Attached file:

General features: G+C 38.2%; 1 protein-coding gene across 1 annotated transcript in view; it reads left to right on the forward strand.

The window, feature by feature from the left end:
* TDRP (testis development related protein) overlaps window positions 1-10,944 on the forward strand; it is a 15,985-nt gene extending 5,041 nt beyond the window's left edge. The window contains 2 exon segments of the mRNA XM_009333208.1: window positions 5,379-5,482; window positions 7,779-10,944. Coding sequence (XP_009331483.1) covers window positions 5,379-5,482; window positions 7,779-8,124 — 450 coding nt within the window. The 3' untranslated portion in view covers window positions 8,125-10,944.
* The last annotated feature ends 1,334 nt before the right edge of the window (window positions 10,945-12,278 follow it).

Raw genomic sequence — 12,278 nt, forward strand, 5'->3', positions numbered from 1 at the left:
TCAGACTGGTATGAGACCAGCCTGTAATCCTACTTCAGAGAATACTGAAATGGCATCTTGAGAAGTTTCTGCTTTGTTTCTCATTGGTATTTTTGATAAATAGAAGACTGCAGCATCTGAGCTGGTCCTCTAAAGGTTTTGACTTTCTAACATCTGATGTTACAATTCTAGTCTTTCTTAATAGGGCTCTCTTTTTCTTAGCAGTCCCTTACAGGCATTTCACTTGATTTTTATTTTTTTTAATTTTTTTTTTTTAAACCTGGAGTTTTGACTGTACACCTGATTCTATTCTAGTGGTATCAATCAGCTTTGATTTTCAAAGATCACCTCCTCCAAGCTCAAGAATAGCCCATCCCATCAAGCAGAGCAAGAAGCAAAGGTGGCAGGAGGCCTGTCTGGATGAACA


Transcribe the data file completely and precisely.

General features: G+C 38.2%; 1 protein-coding gene across 1 annotated transcript in view; it reads left to right on the forward strand.

The window, feature by feature from the left end:
* TDRP (testis development related protein) overlaps window positions 1-10,944 on the forward strand; it is a 15,985-nt gene extending 5,041 nt beyond the window's left edge. The window contains 2 exon segments of the mRNA XM_009333208.1: window positions 5,379-5,482; window positions 7,779-10,944. Coding sequence (XP_009331483.1) covers window positions 5,379-5,482; window positions 7,779-8,124 — 450 coding nt within the window. The 3' untranslated portion in view covers window positions 8,125-10,944.
* The last annotated feature ends 1,334 nt before the right edge of the window (window positions 10,945-12,278 follow it).

Raw genomic sequence — 12,278 nt, forward strand, 5'->3', positions numbered from 1 at the left:
TCAGACTGGTATGAGACCAGCCTGTAATCCTACTTCAGAGAATACTGAAATGGCATCTTGAGAAGTTTCTGCTTTGTTTCTCATTGGTATTTTTGATAAATAGAAGACTGCAGCATCTGAGCTGGTCCTCTAAAGGTTTTGACTTTCTAACATCTGATGTTACAATTCTAGTCTTTCTTAATAGGGCTCTCTTTTTCTTAGCAGTCCCTTACAGGCATTTCACTTGATTTTTATTTTTTTTAATTTTTTTTTTTTAAACCTGGAGTTTTGACTGTACACCTGATTCTATTCTAGTGGTATCAATCAGCTTTGATTTTCAAAGATCACCTCCTCCAAGCTCAAGAATAGCCCATCCCATCAAGCAGAGCAAGAAGCAAAGGTGGCAGGAGGCCTGTCTGGATGAACA